CO2 Leakage

Submitting Institution

University of Cambridge

Unit of Assessment

Earth Systems and Environmental Sciences

Summary Impact Type


Research Subject Area(s)

Earth Sciences: Geochemistry, Geology, Physical Geography and Environmental Geoscience

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Summary of the impact

Geological storage of CO2 requires prediction of the fate of stored CO2 for ~ 10,000 years after injection, a period much longer than can be observed in injection experiments or modelled. The only way to directly observe the behaviour of CO2 in crustal reservoirs over such time periods is to study accumulations of natural CO2. This case study developed from research undertaken in the Department of Earth Sciences by Bickle between 2006 and 2011 on one such natural accumulation at Green River, Utah, USA. As a result of this research, Shell Global Solutions International BV, identified Green River as a location where they could evaluate the long-term response of caprocks to CO2accumulations. In 2011 they commenced a major drilling and research program to recover and study caprock, reservoir rocks and fluids. The data we have generated from this work is being used to evaluate large-scale CCS projects including the proposed Goldeneye project in the UK North Sea.

Underpinning research

The key research and insights which have led to the impact and commercial investment described have been underpinned by Bickle's research since the 1980's into the modelling of fluid movement in rocks, in particular the development of methods to infer past fluid movements in crustal settings using natural geological examples.

An important step in this research was the modelling of CO2 degassing from Himalayan hot springs in the early 2000s (published in 2008). This led onto work, which commenced in 2006, on the natural CO2 system at Green River, Utah. Our work on Green River entailed careful documentation and interpretation of all the geological aspects that were available for study at the surface; these included fluids sampled from the CO2 geysers as well as exhumed outcrop which had previously held similar CO2 reservoirs. A key paper on the Green River system, published in 2009, demonstrated that it was possible to:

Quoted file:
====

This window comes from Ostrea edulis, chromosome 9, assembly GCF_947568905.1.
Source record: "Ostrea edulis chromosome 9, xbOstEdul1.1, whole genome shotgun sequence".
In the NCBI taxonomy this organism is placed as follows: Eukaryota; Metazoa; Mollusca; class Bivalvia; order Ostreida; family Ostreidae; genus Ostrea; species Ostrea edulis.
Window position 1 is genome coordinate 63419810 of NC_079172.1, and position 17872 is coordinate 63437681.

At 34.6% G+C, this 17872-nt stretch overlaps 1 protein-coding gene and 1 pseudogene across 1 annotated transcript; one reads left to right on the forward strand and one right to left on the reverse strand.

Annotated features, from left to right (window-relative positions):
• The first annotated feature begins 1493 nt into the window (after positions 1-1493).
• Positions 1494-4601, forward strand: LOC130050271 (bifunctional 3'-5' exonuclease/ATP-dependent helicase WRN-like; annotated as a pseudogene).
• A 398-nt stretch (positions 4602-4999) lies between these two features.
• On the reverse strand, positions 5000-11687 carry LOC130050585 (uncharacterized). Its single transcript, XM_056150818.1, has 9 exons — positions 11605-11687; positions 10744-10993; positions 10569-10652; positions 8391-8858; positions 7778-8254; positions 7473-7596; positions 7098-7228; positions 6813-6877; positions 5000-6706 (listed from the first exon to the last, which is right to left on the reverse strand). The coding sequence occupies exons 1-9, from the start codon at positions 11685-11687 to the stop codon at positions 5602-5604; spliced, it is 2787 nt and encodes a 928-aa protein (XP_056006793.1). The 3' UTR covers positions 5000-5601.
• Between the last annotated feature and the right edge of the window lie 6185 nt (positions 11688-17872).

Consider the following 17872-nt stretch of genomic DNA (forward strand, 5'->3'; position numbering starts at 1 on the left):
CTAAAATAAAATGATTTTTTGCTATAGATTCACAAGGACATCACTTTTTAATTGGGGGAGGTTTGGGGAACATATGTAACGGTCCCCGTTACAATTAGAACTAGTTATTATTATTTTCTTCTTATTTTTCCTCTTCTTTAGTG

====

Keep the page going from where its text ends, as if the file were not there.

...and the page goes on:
a) recover both the nature and rates of the fluid-mineral reactions in the underlying CO2- charged reservoir by sampling, analysing and modelling the fluid compositions of cold CO2 geysers sampled at surface;

b) show that reaction rate was critically dependent on the proximity of the fluids to chemical equilibrium with the reservoir minerals.

This and other work on the natural CO2 system gave the Cambridge group an international reputation for research on natural analogues for geological carbon storage. Funding for our CCS research came from a NERC national consortium CCS grant in 2005, a Marie Curie Training network (2006-2010) and a £3.2 million NERC consortium grant (2008-2015), led by Cambridge.

The work was brought to the attention of Shell Global Solutions International BV as a result of a presentation of our research at a meeting of our Industrial Associates Scheme in 2009 (see our impact template for information about this scheme) attended by key company employees. This led to their subsequent invitation to join an academic consortium researching geological analogues for CO2 storage. Shell recognised that available studies of the caprocks overlying geological CO2 reservoirs were totally inadequate for addressing the key questions of long-term reservoir integrity. On the basis of our earlier research, as well as a review and a field visit led by Cambridge, Shell chose the Utah site for a drill hole to sample caprock.

The drilling was carried out by DOSECC, the US continental drilling facility, and had 100% core recovery through the critical caprock and reservoir intervals. Fluid sampling was carried out by Cambridge and led to the successful recovery of samples at formation pressure enabling the critical pH and dissolved CO2 concentration measurements to be carried out at pressure, the first such measurements in a drill hole to study geological carbon storage.